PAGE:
12. Have a strong ego yet they will admit when they're wrong or in trouble, and to analyze and learn from their errors.
  13. They are optimistic. Most creative people believe that everything can and will continue to get better. Making life more comfortable, efficient, and exciting. Creative minds are constantly following market trends trying to see what direction it will take. By doing this it puts you ahead of the creative game.
  14. Are easily bored. A short attention span isn’t always a good thing, but it often indicates that the creative persons intention to move on from one concept to the next one.
  15. Don’t like rules. Rules are made to be broken. They are created for creative people by other people, generally to control a process; the creative person needs freedom in order to work.
  16. Are independent. Stepping off the beaten path does not scare them. Children actually do this very well until they are eventually trained to follow the crowd and go along with the established rules.
  17. They are quick to recognize an idea, and that the first idea is not the whole idea, but simply the starting point.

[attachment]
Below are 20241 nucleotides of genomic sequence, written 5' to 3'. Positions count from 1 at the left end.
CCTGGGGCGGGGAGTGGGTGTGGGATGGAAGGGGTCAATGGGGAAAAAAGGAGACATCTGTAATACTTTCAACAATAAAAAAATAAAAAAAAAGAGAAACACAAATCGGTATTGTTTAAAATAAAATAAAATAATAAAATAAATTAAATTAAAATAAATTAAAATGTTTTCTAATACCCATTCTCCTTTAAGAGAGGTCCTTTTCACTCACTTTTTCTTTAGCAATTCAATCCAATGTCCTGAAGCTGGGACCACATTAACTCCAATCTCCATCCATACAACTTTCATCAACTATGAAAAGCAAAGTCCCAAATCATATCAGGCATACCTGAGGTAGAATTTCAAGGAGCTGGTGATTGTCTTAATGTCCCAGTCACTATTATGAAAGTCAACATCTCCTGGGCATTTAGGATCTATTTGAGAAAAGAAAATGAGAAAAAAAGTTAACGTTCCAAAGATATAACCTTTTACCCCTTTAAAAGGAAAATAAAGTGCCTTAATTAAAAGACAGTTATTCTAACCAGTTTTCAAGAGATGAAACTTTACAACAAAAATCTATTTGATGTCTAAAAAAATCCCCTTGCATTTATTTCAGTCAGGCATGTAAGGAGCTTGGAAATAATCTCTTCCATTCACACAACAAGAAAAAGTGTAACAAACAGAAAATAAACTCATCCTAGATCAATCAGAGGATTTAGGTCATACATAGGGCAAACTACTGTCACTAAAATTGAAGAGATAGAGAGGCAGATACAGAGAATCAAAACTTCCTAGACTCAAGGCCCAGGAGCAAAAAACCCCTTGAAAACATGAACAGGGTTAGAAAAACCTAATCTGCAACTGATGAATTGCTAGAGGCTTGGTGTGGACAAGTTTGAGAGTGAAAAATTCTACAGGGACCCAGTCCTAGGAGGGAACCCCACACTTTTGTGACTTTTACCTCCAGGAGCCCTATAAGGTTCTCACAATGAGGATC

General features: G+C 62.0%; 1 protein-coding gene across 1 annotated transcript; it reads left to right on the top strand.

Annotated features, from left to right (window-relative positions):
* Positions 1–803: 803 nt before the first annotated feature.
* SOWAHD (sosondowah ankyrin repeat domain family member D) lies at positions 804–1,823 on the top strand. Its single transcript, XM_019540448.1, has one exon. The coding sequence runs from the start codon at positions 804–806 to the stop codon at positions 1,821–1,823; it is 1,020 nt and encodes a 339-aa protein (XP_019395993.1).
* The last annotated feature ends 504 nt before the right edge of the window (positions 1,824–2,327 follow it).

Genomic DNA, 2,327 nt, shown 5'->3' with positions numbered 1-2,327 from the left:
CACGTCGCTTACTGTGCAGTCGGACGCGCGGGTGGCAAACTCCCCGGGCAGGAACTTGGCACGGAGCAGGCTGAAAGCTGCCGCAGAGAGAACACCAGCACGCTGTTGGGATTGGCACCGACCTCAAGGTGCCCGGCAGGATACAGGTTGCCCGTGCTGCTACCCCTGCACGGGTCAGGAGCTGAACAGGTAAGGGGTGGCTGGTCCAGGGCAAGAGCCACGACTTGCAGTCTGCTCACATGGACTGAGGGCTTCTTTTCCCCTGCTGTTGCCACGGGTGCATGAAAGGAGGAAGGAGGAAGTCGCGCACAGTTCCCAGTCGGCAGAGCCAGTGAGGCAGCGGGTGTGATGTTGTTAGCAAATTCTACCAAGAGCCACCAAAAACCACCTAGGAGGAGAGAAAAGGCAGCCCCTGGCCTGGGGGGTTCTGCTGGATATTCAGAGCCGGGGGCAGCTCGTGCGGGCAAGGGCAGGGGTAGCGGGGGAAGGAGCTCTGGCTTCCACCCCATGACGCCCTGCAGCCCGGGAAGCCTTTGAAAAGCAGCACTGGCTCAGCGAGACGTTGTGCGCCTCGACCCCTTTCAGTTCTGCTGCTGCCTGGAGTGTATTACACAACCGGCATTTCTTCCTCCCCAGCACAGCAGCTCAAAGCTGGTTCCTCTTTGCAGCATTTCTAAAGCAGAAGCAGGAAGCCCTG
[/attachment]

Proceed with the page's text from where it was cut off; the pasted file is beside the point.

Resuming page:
18. They put themselves in environments where creativity is encouraged. Creative people gravitate to situations where creativity is not only encouraged but expected of them. By surrounding themselves with others engaged in creative work, they immerse themselves in the latest ideas and developments in their field – and some of that creativity rubs off.

Being creative is hard work, the opposite of what most people think it is. It requires conviction, self-indulgence, meditation, a casual mindfulness, and total engagement.

Are you left brain or right brain?

There is a fascinating test on the Herald Sun’s website to help you figure out whether you think with the left or right side of your brain..

Check out at:  http://www.heraldsun.com.au/news/right-brain-v-left-brain/story-e6frf7jo-1111114603615.

The site also gives you a list of right- versus left-side brain functions:


uses logic

detail oriented

facts rule

words and language

present and past

math and science

can comprehend



order/pattern perception

knows object name

reality based

forms strategies




uses feeling

“big picture” oriented

imagination rules

symbols and images

present and future

philosophy & religion

can “get it” (i.e. meaning)



spatial perception

knows object function

fantasy based

presents possibilities


risk taking

This list above shows that creating and editing are processes that happen in different parts of the brain. Creativity and imagination springs from the right side of the brain. Editing or analysing happens in the left side.

Sigmund Freud considered the imagination escapist and infantile. I don’t believe he would have enjoyed a life without art, books, theatre, music and advertising.

Mike Fromowitz